André Breton, Qu’est-ce que le surréalisme?, Brussels, René Henriquez Editeur, 1934

André Breton, Qu’est-ce que le surréalisme?, Brussels, René Henriquez Editeur, 1934

by Willa A. Cmiel

“…At this juncture, my intention was merely to mark a point by noting the hate of the marvelous which rages in certain men, this absurdity beneath which they try to bury it.  Let us not mince words: the marvelous is always beautiful, anything marvelous is beautiful, in fact only the marvelous is beautiful.”

The Guardian this afternoon:

Research from psychologists at the University of California in Santa Barbara and the University of British Columbia claims to show that exposure to surrealism enhances the cognitive mechanisms which oversee implicit learning functions. The psychologists showed a group of subjects Kafka’s story The Country Doctor.

…A second group were shown the same story, but rewritten so the plot made more sense. Both groups were then asked to complete an artificial grammar learning task which saw them exposed to hidden patterns in letter strings, and then asked to copy the strings and mark those which followed a similar pattern.

Andre Breton (in italics above) may have argued the same in the nineteen-twenties–and without the need to compensate any test subjects, no less–but I won’t disagree with the inclusion of science.  In any case, “The Country Doctor” is just about the only Kafka I haven’t read.  Well, to the bookstore!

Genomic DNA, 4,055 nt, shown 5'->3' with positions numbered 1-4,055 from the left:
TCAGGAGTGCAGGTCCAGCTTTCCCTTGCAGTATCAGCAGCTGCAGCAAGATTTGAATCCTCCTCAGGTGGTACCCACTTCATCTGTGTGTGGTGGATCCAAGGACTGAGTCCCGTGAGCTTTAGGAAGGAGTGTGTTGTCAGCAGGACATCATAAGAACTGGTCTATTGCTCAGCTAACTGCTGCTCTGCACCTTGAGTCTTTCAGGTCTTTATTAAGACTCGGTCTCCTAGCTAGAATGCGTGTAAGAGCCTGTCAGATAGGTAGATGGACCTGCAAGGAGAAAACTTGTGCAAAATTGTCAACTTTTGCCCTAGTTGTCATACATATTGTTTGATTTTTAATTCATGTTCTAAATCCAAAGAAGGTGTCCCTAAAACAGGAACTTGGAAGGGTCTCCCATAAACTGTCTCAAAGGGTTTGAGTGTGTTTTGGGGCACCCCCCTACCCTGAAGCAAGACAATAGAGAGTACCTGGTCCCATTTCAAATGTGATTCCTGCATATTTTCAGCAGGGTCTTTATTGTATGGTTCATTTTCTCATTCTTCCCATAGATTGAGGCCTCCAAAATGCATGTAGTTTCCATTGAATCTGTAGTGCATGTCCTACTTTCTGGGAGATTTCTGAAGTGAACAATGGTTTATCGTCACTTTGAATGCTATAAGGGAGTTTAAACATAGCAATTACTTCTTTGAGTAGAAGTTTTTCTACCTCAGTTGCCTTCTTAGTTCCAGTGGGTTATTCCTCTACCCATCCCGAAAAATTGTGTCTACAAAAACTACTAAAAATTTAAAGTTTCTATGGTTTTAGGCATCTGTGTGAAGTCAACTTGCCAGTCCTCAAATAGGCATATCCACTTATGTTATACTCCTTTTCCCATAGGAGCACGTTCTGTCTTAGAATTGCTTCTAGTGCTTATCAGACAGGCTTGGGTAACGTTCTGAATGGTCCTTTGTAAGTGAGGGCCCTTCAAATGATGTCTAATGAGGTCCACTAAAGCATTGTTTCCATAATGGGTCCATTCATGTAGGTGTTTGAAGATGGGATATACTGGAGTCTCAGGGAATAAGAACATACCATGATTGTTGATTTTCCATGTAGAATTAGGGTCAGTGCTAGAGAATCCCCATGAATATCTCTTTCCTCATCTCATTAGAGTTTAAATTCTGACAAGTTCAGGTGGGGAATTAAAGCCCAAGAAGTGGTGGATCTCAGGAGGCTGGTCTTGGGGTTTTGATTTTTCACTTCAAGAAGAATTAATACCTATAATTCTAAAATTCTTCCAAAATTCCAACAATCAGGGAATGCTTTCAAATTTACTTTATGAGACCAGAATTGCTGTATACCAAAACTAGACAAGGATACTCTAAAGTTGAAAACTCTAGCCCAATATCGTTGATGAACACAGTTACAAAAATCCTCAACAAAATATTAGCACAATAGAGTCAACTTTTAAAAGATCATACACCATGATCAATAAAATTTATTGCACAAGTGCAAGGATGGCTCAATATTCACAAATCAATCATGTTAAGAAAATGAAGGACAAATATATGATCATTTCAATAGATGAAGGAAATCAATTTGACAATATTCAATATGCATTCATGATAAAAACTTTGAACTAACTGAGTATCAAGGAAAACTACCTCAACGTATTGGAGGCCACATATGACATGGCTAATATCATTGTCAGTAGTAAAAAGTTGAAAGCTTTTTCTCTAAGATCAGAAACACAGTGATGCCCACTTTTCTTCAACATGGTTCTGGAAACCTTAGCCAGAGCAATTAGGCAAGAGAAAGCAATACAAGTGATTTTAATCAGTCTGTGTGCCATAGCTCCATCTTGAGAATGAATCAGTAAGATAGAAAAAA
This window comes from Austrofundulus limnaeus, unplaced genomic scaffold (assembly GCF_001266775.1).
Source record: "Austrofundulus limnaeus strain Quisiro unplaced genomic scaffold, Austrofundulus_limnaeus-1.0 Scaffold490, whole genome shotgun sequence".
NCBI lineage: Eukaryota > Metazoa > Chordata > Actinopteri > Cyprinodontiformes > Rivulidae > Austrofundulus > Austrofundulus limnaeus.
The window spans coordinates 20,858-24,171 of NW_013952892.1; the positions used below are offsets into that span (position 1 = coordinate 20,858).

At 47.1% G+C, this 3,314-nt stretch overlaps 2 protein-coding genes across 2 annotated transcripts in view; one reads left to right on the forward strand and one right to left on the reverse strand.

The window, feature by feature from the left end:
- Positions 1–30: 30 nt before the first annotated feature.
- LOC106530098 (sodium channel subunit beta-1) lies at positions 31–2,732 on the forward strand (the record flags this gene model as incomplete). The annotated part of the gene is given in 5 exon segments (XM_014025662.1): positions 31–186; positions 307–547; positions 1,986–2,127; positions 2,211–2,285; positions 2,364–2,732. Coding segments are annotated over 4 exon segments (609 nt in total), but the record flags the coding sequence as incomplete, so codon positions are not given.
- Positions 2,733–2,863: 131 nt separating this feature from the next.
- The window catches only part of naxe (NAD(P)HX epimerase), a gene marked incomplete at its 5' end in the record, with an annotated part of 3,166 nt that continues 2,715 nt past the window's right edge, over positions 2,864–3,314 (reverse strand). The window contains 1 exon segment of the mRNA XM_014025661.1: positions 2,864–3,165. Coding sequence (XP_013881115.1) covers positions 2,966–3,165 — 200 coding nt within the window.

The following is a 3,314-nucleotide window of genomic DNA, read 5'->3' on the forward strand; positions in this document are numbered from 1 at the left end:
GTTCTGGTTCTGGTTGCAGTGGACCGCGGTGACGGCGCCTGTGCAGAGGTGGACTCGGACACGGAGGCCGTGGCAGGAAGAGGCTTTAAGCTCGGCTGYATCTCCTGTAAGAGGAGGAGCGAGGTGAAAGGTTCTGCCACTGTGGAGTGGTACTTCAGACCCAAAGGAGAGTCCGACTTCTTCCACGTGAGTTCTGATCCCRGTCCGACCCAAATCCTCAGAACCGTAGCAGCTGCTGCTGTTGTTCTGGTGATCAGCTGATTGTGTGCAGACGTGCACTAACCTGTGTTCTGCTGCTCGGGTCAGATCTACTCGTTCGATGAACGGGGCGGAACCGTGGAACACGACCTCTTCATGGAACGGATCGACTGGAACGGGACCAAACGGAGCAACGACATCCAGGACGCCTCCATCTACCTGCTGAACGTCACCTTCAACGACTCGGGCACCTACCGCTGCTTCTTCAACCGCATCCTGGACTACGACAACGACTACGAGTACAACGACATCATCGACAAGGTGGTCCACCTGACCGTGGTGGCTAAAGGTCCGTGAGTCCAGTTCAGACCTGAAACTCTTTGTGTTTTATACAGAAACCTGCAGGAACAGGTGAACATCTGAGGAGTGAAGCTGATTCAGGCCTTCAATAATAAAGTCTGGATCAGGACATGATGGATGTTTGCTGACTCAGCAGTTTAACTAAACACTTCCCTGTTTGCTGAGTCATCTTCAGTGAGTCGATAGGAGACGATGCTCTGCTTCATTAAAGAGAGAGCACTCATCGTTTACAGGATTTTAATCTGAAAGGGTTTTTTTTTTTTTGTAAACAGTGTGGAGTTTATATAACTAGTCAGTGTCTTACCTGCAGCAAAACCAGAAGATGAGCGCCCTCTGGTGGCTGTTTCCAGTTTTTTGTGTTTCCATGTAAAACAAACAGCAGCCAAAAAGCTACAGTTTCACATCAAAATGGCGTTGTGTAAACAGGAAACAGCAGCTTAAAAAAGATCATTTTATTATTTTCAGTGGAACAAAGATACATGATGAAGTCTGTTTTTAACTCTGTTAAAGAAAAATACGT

Here’s Breton in 1924:

Under the pretense of civilization and progress, we have managed to banish from the mind everything that may rightly or wrongly be termed superstition, or fancy; forbidden is any kind of search for truth which is not in conformance with accepted practices. It was, apparently, by pure chance that a part of our mental world which we pretended not to be concerned with any longer — and, in my opinion by far the most important part — has been brought back to light.

More  from science and the Guardian here.

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